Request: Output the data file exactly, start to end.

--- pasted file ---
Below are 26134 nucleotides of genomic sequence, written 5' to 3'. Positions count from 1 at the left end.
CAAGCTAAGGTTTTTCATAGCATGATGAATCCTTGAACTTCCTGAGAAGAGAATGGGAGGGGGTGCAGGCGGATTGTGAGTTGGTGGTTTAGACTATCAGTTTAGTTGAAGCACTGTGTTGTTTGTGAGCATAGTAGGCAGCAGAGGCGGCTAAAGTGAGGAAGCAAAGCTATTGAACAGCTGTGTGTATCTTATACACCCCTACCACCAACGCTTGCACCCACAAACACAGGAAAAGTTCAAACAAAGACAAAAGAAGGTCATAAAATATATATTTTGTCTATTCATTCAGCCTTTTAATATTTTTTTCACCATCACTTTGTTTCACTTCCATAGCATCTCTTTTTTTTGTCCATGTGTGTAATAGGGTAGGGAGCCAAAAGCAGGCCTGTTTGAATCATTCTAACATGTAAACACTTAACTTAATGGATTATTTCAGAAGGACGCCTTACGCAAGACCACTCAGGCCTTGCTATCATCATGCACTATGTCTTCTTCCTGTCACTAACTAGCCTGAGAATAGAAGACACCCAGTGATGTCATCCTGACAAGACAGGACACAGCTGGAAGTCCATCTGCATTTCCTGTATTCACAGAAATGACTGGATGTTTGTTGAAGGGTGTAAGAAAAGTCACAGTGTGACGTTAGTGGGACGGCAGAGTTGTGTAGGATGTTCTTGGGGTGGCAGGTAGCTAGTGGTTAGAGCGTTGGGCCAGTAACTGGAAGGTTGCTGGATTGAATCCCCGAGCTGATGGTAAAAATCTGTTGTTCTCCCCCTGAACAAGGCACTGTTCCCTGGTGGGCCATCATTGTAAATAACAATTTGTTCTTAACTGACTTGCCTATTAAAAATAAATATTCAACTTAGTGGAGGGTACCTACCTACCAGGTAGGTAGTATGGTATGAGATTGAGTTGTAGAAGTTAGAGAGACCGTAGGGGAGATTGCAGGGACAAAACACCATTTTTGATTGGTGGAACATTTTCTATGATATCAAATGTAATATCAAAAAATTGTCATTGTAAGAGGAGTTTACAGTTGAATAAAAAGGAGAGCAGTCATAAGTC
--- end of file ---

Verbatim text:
Below are 26134 nucleotides of genomic sequence, written 5' to 3'. Positions count from 1 at the left end.
CAAGCTAAGGTTTTTCATAGCATGATGAATCCTTGAACTTCCTGAGAAGAGAATGGGAGGGGGTGCAGGCGGATTGTGAGTTGGTGGTTTAGACTATCAGTTTAGTTGAAGCACTGTGTTGTTTGTGAGCATAGTAGGCAGCAGAGGCGGCTAAAGTGAGGAAGCAAAGCTATTGAACAGCTGTGTGTATCTTATACACCCCTACCACCAACGCTTGCACCCACAAACACAGGAAAAGTTCAAACAAAGACAAAAGAAGGTCATAAAATATATATTTTGTCTATTCATTCAGCCTTTTAATATTTTTTTCACCATCACTTTGTTTCACTTCCATAGCATCTCTTTTTTTTGTCCATGTGTGTAATAGGGTAGGGAGCCAAAAGCAGGCCTGTTTGAATCATTCTAACATGTAAACACTTAACTTAATGGATTATTTCAGAAGGACGCCTTACGCAAGACCACTCAGGCCTTGCTATCATCATGCACTATGTCTTCTTCCTGTCACTAACTAGCCTGAGAATAGAAGACACCCAGTGATGTCATCCTGACAAGACAGGACACAGCTGGAAGTCCATCTGCATTTCCTGTATTCACAGAAATGACTGGATGTTTGTTGAAGGGTGTAAGAAAAGTCACAGTGTGACGTTAGTGGGACGGCAGAGTTGTGTAGGATGTTCTTGGGGTGGCAGGTAGCTAGTGGTTAGAGCGTTGGGCCAGTAACTGGAAGGTTGCTGGATTGAATCCCCGAGCTGATGGTAAAAATCTGTTGTTCTCCCCCTGAACAAGGCACTGTTCCCTGGTGGGCCATCATTGTAAATAACAATTTGTTCTTAACTGACTTGCCTATTAAAAATAAATATTCAACTTAGTGGAGGGTACCTACCTACCAGGTAGGTAGTATGGTATGAGATTGAGTTGTAGAAGTTAGAGAGACCGTAGGGGAGATTGCAGGGACAAAACACCATTTTTGATTGGTGGAACATTTTCTATGATATCAAATGTAATATCAAAAAATTGTCATTGTAAGAGGAGTTTACAGTTGAATAAAAAGGAGAGCAGTCATAAGTC